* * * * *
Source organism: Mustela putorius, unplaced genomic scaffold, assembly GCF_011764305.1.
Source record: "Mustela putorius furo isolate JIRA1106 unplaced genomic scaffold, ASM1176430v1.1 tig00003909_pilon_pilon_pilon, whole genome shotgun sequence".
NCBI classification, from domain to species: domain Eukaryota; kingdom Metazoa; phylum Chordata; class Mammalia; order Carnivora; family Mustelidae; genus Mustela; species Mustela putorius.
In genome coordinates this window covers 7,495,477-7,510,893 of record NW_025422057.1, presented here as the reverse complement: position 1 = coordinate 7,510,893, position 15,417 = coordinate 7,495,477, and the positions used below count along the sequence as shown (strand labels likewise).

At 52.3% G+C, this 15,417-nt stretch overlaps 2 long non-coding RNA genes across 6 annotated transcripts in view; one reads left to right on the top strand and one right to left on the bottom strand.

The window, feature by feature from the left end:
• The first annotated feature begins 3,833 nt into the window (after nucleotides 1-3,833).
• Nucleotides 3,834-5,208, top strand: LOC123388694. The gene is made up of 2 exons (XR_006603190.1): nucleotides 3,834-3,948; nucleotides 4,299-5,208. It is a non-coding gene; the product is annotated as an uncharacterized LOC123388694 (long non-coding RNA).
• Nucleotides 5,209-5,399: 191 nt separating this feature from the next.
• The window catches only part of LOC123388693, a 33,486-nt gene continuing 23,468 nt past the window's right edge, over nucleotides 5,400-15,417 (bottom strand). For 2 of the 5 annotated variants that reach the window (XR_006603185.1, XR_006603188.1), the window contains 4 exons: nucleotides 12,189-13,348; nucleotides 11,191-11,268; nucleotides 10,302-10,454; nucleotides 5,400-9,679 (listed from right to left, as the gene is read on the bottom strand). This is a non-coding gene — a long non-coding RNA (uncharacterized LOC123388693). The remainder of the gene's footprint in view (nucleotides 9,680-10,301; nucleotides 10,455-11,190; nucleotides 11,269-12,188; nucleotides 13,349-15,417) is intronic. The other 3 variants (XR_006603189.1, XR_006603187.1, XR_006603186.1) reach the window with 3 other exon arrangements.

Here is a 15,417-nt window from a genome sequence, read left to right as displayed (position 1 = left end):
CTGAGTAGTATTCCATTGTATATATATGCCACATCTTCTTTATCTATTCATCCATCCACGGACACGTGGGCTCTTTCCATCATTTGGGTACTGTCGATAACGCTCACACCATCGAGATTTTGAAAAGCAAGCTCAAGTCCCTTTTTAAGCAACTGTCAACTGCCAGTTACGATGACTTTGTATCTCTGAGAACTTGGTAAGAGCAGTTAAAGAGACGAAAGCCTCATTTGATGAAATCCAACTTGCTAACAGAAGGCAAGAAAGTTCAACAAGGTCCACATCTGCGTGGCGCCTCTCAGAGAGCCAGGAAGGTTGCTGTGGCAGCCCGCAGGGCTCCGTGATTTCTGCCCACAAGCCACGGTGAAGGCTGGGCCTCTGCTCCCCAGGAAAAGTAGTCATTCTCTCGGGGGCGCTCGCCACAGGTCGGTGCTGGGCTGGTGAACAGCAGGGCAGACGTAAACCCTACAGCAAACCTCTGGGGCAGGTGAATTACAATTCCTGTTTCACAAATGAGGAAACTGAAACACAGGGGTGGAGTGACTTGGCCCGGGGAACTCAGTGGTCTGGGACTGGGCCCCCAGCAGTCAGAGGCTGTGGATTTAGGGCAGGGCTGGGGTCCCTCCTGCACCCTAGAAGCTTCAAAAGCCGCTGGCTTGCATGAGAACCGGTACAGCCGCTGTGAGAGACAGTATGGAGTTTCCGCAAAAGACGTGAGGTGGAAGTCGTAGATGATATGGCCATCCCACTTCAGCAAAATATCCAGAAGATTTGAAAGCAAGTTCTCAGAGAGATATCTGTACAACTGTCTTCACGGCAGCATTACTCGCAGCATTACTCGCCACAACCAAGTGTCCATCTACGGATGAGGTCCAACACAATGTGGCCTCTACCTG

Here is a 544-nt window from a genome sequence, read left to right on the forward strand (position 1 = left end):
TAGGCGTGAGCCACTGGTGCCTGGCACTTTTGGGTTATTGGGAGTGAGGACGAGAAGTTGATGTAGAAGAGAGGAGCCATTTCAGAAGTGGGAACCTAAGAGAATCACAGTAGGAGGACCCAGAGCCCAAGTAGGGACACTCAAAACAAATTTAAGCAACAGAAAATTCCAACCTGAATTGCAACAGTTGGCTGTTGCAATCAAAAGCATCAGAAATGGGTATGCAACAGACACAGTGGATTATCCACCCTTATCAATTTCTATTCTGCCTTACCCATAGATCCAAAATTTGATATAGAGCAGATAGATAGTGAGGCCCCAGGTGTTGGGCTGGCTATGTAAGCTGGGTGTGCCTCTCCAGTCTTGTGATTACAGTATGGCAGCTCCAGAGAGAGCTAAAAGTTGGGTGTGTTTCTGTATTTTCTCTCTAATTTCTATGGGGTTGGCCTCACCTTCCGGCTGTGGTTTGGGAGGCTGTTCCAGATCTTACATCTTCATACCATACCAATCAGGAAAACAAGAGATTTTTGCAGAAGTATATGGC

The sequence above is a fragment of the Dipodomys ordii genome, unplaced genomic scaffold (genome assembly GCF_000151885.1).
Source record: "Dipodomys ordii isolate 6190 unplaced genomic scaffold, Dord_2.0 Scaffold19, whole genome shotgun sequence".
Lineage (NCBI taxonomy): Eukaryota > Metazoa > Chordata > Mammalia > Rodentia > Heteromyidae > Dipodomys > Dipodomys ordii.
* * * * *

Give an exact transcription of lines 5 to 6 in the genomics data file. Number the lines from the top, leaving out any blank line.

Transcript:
At 52.3% G+C, this 15,417-nt stretch overlaps 2 long non-coding RNA genes across 6 annotated transcripts in view; one reads left to right on the top strand and one right to left on the bottom strand.

The window, feature by feature from the left end: